6 Meal-Prep Hacks For Your Slow Cooker or Instant Pot

by | Updated: April 25th, 2019 | Read time: 5 minutes

Who doesn’t love the idea of someone – or something – cooking for you? The problem is most households can’t put a personal chef on payroll. That’s why millions of people rely on their trusty slow cookers or Instant Pots to get them through a week’s worth of meal prepping.

These appliances can save you time, stress and money, but the benefits don’t stop there. With these handy meal-prep tips, you can get even more out of your slow-cooking sous chef.

Three Glass Storage Containers with Rice, Veggies and Chicken on White Table Prepped by Someone Who Learned How to Use a Slow Cooker | Vitacost.com/blog

Instant Pot vs. Crock-Pot: What’s the Difference?

Before diving into the meal-prep hacks, it’s important to understand how Instant Pots and slow cookers operate. There’s no arguing that both are helpful additions to any kitchen, but they do function differently.

An Instant Pot is an electric pressure cooker that can speed up cooking by two to six times using up to 70 percent less energy, compared to slow cookers. It also has a range of different cook programs, including those for stewing, making yogurt or cooking poultry.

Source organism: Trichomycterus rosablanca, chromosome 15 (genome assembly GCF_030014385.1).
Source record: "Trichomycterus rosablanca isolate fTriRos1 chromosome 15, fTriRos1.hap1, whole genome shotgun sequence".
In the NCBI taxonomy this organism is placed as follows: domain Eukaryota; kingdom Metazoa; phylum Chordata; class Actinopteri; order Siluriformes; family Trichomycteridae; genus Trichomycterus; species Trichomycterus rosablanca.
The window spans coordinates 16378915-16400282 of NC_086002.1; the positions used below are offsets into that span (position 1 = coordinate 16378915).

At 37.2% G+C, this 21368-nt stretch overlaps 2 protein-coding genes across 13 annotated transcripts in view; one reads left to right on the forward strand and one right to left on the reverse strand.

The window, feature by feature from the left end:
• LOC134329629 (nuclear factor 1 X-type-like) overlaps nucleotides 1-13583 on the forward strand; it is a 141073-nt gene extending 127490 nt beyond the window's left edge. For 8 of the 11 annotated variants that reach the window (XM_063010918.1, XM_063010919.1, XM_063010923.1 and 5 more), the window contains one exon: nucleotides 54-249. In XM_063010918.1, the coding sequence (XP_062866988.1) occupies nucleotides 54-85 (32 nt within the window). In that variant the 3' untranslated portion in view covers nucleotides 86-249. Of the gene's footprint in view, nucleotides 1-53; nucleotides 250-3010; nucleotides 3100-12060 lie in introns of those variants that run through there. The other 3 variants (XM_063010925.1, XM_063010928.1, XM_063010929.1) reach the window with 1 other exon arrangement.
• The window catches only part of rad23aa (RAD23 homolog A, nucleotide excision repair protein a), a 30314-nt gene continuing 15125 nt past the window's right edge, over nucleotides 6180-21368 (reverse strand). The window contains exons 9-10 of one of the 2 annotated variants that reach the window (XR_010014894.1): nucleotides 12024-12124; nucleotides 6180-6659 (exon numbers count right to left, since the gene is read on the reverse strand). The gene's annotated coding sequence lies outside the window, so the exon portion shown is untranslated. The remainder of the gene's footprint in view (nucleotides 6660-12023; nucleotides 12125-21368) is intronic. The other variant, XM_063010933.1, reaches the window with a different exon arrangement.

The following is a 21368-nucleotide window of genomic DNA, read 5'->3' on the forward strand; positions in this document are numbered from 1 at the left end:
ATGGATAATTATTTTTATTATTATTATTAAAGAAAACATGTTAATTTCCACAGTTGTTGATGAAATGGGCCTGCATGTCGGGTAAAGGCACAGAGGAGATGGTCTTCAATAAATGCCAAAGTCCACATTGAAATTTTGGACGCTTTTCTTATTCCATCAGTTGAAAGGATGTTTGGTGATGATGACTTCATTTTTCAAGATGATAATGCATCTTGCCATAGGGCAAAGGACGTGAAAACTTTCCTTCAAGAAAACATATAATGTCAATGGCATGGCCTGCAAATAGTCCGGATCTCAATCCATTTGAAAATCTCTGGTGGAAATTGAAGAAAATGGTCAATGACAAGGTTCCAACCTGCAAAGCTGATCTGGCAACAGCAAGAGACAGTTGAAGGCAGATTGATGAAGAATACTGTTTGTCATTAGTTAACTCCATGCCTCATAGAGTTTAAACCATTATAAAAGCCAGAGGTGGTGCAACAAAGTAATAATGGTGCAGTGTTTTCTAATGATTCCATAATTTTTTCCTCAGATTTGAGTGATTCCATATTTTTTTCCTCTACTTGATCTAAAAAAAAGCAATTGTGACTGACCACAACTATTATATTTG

A Crock-Pot, on the other hand, usually comes with only a couple settings: low and high. That’s because Crock-Pots use a constant temperature to slowly heat food. In a slow cooker like this, meals can take 30 minutes to 20 hours to prepare.

The slow-cooking process is ideal for certain foods, such as soups. Meanwhile, Instant Pots are great for last-minute dinners. No matter which one you choose, though, the following tips will ensure you make the most of your meal prep.

How to Use a Slow Cooker and Instant Pot For Easy Meal Prep

1. Freeze for the future

Heat and eat: That’s the beauty of frozen, ready-made meals. Unfortunately, frozen foods are often pumped with sodium and require a zap in the microwave. Thankfully, you can skip all that with the help of your slow cooker or Instant Pot.

How? During the weekend, set aside time to chop and assemble ingredients that come together to make a meal. Instead of actually making the meals, though, you’ll organize each group of ingredients in freezer-safe containers.

Label the containers by recipe name and note the day of the week you plan to prepare that meal. This significantly streamlines your prep time during the week, so all you have to do is take food out of the freezer and toss it in your slow cooker or Instant Pot.

2. Batch-cook protein

Sometimes, you plan for pizza on Friday, but then lose your craving by the end of the week. But with a batch of protein at the ready, you can whip up any meal you want in less than 30 minutes.

How? Cook beans, chickpeas or lentils for an instant taco bar or to top salads, or marinate and scramble tofu for a plant-based breakfast in a pinch. You can choose to prepare one batch of protein to use in multiple dishes throughout the week, or cook a bunch of proteins to give your taste buds a little variety.

3. Speed up breakfast